Mr. Wrestling II

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Mr. Wrestling II
Birth name John Francis Walker[1][2]
Born (1934-09-10) September 10, 1934 (age 83)[3]
Charleston, South Carolina, United States[3]
Residence Mililani, Hawaii, United States[2]
Professional wrestling career
Ring name(s) The Grappler[1]
Johnny Walker
Mr. Wrestling
Mr. Wrestling II[1]
Billed height 6 ft 0 in (1.83 m)[4]
Billed weight 247 lb (112 kg)[4]
Billed from Atlanta, Georgia
Trained by Tony Morelli
Pat O'Connor
Debut 1955[4]
Retired 1989[2]

John Francis Walker (born September 10, 1934) is an American retired professional wrestler, better known by the ring name Mr. Wrestling II He is best known for his appearances with Championship Wrestling from Florida and Georgia Championship Wrestling in the 1970s and early 1980s.[4][2]

Professional wrestling career[edit]

Early career (1956–1964)[edit]

Walker was trained by Tony Morelli and Pat O'Connor. He debuted in 1955 under the ring name Johnny Walker.[4]

After debuting as a wrestler, Walker spent a good portion of his early career (approximately from the late 1950s to the 1960s) as journeyman wrestler Johnny "Rubberman" Walker, a mainstay of Houston promoter Paul Boesch. Boesch gave him the nickname due to his flexibility.[2]

Walker retired in 1964.[3]

The Grappler (1967–1972)[edit]

Walker broke his retirement in 1967. In the early 1970s, Walker wrestled on the independent circuit in Florida under a mask as "The Grappler".[1]

Mr. Wrestling II (1972–1989)[edit]

In 1972, Walker was semi-retired and running a gas station in Tennessee. The Georgia promoter, Paul Jones, and his booker Leo Garibaldi asked for him to return to wrestling as the masked Mr. Wrestling II.[2] Introduced originally as the partner of the original Mr. Wrestling (Tim Woods), Walker would take his place in many instances. Eddie Graham, the owner of the NWA Florida promotion, was also a part owner of the Georgia promotion. Graham was sending talent back and forth between the two promotions, due to the promotional war which occurred in Atlanta over a dispute with Ray Gunkel's widow Ann Gunkel and her "outlaw promotion" All-South Wrestling Alliance.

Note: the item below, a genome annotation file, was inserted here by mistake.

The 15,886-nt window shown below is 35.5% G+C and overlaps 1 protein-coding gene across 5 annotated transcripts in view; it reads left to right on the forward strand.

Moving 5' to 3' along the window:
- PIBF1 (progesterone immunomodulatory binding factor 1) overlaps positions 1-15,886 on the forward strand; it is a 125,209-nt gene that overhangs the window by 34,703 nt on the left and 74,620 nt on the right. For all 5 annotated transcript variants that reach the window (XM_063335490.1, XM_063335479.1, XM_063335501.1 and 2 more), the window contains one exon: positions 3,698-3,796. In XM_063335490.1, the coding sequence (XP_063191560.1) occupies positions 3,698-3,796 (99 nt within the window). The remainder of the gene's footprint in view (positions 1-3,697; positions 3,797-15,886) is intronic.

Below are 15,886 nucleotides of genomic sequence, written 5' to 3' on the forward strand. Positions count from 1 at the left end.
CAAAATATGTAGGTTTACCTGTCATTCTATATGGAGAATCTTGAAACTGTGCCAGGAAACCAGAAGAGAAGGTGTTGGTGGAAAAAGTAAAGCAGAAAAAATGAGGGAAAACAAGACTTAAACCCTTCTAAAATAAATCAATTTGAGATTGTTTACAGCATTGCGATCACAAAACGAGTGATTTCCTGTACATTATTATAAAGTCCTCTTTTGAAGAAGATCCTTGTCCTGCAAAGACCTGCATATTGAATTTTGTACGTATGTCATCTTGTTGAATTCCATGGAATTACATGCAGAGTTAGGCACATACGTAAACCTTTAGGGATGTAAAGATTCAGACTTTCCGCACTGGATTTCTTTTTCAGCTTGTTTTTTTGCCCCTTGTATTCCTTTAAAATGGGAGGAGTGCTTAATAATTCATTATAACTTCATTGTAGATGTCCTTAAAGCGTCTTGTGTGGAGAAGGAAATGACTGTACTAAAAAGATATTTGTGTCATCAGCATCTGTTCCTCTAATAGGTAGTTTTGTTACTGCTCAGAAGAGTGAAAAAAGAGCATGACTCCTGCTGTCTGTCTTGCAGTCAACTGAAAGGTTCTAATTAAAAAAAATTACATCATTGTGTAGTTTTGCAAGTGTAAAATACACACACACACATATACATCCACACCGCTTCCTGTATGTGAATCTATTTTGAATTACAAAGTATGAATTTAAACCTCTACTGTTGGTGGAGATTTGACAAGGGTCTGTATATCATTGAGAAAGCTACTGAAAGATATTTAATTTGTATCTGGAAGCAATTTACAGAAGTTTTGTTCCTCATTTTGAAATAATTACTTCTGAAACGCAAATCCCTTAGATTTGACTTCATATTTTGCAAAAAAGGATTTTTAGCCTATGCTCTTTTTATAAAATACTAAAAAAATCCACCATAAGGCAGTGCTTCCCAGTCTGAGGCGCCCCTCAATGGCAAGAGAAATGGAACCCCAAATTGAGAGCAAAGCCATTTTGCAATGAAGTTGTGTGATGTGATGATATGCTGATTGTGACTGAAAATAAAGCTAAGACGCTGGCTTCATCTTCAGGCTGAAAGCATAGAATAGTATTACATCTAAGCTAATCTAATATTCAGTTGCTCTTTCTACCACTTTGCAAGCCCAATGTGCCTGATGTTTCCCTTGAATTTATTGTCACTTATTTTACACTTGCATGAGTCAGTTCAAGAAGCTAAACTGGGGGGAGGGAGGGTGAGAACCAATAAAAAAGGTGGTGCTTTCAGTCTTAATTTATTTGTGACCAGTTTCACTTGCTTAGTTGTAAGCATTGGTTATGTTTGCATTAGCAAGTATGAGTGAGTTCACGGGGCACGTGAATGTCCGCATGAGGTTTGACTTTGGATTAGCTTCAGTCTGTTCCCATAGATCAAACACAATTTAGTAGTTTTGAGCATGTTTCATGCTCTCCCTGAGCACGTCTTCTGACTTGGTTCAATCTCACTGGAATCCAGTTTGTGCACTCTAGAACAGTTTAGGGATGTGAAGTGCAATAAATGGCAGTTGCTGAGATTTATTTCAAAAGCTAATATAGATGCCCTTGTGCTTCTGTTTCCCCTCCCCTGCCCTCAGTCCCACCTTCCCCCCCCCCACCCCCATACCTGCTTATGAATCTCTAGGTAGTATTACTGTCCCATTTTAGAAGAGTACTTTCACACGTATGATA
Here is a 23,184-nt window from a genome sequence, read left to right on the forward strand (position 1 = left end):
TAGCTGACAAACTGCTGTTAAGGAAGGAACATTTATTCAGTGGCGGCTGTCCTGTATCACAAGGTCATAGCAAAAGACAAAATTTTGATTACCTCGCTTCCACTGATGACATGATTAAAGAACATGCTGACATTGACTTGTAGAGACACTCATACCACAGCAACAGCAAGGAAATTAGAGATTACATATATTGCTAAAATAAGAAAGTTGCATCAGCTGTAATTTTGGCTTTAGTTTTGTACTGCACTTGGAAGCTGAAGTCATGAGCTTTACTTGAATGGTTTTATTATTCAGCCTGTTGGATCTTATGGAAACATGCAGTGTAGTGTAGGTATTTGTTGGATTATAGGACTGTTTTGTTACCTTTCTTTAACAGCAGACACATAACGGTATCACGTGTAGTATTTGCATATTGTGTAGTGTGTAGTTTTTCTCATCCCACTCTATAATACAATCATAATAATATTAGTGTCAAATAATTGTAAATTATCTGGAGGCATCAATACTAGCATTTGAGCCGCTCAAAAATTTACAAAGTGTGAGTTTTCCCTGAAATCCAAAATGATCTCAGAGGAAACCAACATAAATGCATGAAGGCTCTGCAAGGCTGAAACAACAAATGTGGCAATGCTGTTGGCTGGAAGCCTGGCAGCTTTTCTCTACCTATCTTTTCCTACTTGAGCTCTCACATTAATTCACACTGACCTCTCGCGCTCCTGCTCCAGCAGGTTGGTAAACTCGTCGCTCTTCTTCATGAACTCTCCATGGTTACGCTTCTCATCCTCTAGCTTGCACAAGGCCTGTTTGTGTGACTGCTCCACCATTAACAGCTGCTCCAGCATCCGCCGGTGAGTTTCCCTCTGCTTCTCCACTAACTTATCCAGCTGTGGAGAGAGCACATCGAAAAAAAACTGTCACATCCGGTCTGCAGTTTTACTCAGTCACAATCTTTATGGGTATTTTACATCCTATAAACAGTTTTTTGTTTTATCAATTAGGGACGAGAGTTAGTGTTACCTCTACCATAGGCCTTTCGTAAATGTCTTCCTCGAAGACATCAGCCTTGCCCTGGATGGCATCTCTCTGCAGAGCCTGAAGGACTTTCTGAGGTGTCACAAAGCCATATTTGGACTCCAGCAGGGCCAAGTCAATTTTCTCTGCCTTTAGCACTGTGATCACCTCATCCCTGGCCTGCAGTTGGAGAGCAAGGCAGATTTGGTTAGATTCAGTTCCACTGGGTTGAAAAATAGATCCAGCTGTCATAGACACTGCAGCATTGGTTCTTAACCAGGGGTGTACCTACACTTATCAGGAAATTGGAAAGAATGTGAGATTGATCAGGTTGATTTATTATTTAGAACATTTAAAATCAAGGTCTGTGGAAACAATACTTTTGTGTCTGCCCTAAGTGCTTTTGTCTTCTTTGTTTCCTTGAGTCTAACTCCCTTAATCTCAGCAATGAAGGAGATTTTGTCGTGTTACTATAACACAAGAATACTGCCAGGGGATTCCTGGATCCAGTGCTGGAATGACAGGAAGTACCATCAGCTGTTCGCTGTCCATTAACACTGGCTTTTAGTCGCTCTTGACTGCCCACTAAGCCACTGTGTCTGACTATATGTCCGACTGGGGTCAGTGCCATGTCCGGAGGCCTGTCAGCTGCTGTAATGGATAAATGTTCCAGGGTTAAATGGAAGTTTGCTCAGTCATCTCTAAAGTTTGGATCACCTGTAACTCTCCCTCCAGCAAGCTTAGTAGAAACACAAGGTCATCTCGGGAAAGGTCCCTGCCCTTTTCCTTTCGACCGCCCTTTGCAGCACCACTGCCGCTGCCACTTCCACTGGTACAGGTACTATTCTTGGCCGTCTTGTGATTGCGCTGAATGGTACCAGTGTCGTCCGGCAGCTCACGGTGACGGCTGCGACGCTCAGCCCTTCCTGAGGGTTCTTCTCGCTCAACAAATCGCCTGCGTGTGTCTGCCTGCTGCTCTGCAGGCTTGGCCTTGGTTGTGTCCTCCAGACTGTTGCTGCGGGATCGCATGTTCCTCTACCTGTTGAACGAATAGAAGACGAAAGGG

Walker as Wrestling II became an immediate top draw and legend for the territory, leading to ten reigns as the Georgia Heavyweight Champion. During Walker's time in Georgia as Wrestling II, he was considered one of the top five most popular wrestlers in the United States.[5] He also attracted a high-profile fan in Jimmy Carter, at the time the governor of Georgia (see below)

While most of his career during the 1970s and 1980s was focused on the southeastern corner of the United States, he also made a prominent appearance in Mid-South Wrestling during 1983 and 1984 as the coach and mentor of a young wrestler named Terry Allen. Vignettes aired on television, hosted by either Reisor Bowden or Jim Ross, in which Wrestling II was shown away from the ring with T.A. discussing his philosophy in taking on a rising young star in the role of a "coach" or showing training sessions with the two. As a tag team, they also won the promotion's tag team title from Butch Reed and Jim Neidhart on December 25, 1983.

Subtle seeds of resentment were planted along the way, which led to the pair splitting and feuding. Wrestling II turned his back on T.A. in a tag team match against The Midnight Express, which saw T.A. bloodied. On the following week's program, Wrestling II threw in the towel to cost T.A. the match while he was participating in the tournament for the promotion's television title, claiming that T.A. was too badly cut to continue. Wrestling II had previously won the North American Championship from the departing Junkyard Dog, which T.A. won from him in Tulsa, Oklahoma on May 13, 1984.